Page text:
The document regarding the resettlement of Poles from the Ukrainian and Belorussian SSRs to Poland was signed 9 September 1944 in Lublin by Khrushchev and the head of the Polish Committee of National Liberation Edward Osóbka-Morawski (the corresponding document with the Lithuanian SSR was signed on 22 September). The document specified who was eligible for the resettlement (it primarily applied to all Poles and Jews who were citizens of the Second Polish Republic before 17 September 1939, and their families), what property they could take with them, and what aid they would receive from the corresponding governments. The resettlement was divided into two phases: first, the eligible citizens were registered as wishing to be resettled; second, their request was to be reviewed and approved by the corresponding governments. About 750,000 Poles and Jews from the western regions of Ukraine were deported, as well as about 200,000 each from western Belarus and from Lithuanian SSR each. The deportations continued until August 1, 1946.

Postwar transfers from Ukraine

Toward the end of World War II, tensions between the Polish AK and Ukrainians escalated into the Massacres of Poles in Volhynia, led by the nationalist Ukrainian groups including the Organization of Ukrainian Nationalists (OUN) and the Ukrainian Insurgent Army. Although the Soviet government was trying to eradicate these organizations, it did little to support the Polish minority; and instead encouraged population transfer. The haste at which repatriation was done was such that the Polish leader Bolesław Bierut was forced to intercede and approach Stalin to slow down the deportation, as the post-war Polish government was overwhelmed by the sudden great number of refugees needing aid.[ citation needed ]

The Soviet "population exchanges" of 1944-1946 ostensibly concerned [in the legal sense, nominal] citizens of prewar Poland, but in fact Poles and Jews were sent west, whereas Ukrainians had to stay in Soviet Ukraine. The real criterion was one of ethnicity, not citizenship. The [exclusively] ethnic criterion was applied to everyone in Volhynia, Ukrainians forced to stay despite their prewar Polish citizenship, Poles and Jews forced to leave despite their ancient traditions in the region. Jewish survivors of the Holocaust and Polish survivors of the ethnic cleansing were generally willing to depart. The history of Volhynia, as an ancient multi-confessional society, had come to an end.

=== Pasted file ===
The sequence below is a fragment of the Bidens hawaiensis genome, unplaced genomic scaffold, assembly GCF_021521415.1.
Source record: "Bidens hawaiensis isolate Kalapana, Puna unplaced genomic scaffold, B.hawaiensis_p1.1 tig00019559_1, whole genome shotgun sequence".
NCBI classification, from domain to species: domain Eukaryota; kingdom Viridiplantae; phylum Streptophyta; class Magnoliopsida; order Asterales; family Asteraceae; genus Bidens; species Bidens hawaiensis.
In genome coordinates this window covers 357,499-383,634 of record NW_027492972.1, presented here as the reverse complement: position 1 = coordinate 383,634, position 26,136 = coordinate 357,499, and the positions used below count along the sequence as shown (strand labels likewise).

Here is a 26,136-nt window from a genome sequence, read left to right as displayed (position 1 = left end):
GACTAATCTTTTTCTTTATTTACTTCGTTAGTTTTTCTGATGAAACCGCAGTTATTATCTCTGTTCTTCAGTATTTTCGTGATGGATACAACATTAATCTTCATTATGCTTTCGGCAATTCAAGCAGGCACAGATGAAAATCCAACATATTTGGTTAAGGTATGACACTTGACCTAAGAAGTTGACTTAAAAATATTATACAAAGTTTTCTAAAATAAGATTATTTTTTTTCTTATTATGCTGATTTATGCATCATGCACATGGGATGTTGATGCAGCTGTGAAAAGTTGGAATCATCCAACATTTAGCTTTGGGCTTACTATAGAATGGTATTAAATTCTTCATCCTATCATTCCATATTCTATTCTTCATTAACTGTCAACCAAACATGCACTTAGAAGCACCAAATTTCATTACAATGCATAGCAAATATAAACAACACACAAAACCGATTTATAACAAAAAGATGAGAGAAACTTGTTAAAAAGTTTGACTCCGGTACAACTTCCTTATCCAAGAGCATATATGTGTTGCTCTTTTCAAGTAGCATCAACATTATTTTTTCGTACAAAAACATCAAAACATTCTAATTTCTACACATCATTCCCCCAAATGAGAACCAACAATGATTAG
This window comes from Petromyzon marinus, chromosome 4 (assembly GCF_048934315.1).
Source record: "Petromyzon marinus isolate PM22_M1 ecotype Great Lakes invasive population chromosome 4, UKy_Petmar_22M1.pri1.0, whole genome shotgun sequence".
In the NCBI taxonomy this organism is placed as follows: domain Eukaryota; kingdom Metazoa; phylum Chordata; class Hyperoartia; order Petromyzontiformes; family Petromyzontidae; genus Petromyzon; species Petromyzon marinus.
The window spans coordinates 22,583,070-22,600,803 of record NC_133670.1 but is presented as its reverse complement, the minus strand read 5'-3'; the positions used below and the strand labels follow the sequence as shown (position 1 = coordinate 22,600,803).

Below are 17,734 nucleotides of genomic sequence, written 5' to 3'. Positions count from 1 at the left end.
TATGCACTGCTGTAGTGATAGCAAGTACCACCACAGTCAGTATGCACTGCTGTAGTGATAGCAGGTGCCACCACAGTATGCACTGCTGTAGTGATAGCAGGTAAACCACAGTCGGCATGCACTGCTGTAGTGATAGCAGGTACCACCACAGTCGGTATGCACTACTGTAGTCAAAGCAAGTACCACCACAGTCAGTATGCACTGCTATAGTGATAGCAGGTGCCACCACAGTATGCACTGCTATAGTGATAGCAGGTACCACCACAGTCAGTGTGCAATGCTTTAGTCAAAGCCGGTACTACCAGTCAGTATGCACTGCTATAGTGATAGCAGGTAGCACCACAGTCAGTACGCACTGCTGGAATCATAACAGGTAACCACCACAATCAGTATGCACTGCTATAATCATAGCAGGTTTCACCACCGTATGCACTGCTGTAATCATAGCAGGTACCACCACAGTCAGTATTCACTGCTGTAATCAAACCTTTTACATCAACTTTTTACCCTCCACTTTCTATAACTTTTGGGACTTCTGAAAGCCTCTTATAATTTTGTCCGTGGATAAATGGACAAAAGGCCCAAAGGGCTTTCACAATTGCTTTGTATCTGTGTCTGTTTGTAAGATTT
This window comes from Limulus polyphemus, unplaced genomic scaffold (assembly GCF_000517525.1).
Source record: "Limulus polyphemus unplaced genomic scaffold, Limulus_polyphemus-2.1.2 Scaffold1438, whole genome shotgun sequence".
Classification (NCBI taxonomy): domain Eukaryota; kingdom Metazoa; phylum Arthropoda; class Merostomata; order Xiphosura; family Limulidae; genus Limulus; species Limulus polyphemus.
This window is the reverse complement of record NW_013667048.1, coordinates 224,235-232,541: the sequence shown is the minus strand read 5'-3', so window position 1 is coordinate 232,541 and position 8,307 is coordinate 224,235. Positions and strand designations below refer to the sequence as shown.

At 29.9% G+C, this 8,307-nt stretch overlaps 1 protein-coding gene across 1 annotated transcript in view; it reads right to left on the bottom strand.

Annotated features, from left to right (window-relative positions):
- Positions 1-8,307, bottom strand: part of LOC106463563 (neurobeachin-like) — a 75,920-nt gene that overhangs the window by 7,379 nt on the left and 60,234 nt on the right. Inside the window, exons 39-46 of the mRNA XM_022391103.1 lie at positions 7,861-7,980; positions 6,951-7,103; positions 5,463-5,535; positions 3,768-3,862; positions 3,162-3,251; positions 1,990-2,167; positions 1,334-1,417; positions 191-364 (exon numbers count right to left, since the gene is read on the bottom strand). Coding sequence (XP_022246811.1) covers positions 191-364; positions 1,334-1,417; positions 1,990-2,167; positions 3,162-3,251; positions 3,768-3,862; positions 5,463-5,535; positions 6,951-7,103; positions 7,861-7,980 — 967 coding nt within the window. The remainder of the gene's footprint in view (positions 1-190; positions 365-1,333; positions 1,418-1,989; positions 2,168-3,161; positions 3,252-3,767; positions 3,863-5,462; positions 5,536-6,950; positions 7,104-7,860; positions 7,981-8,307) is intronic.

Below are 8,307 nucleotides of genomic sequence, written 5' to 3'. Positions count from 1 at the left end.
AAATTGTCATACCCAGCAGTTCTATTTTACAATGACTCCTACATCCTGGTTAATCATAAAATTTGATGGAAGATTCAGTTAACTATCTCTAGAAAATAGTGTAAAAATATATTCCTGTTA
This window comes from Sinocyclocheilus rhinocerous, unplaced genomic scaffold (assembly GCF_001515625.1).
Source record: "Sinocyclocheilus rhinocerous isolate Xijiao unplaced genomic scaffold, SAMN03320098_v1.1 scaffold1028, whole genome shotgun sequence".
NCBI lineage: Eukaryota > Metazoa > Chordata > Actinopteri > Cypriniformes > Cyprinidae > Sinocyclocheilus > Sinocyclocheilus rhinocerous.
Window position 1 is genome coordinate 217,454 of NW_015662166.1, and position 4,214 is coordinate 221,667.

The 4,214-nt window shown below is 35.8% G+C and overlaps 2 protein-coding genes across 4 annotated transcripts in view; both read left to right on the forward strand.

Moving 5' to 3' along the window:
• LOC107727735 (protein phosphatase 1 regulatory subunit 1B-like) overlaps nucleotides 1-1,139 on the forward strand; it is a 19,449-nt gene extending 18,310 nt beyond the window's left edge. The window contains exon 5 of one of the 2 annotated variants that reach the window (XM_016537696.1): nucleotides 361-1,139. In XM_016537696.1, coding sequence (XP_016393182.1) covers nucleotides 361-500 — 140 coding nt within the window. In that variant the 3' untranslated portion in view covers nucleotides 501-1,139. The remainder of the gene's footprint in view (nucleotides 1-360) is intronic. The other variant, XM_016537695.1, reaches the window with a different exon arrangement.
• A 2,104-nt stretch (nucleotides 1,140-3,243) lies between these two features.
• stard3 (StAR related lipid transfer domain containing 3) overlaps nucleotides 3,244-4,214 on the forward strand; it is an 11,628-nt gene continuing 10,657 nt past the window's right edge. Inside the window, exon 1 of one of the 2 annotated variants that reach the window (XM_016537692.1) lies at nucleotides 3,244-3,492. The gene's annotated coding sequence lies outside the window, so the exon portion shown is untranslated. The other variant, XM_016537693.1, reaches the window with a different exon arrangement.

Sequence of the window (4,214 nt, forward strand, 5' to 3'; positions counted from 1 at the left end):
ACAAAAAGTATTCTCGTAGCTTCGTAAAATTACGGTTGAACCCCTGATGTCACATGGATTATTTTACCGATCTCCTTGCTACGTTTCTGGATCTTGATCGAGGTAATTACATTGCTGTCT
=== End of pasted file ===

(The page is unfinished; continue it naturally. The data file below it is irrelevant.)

The Poles in southern Kresy (now Western Ukraine) were given the option of resettlement in Siberia or Poland, and most chose Poland. [38]

The Polish government-in-exile in London directed their organizations (see Polish Secret State) in Lwów and other major centers in Eastern Poland to sit fast and not evacuate, promising that during peaceful discussions they would be able to keep Lwów within Poland. In response, Khrushchev introduced a different approach to dealing with this Polish problem. Until this time, Polish children could be educated in Polish, according to the curriculum of pre-war Poland. Overnight this allowance was discontinued, and all Polish schools were required to teach the Soviet Ukrainian curriculum, with classes to be held only in Ukrainian and Russian. All males were told to prepare for mobilization into labor brigades within the Red Army. These actions were introduced specifically to encourage Polish emigration from Ukraine to Poland.[ citation needed ]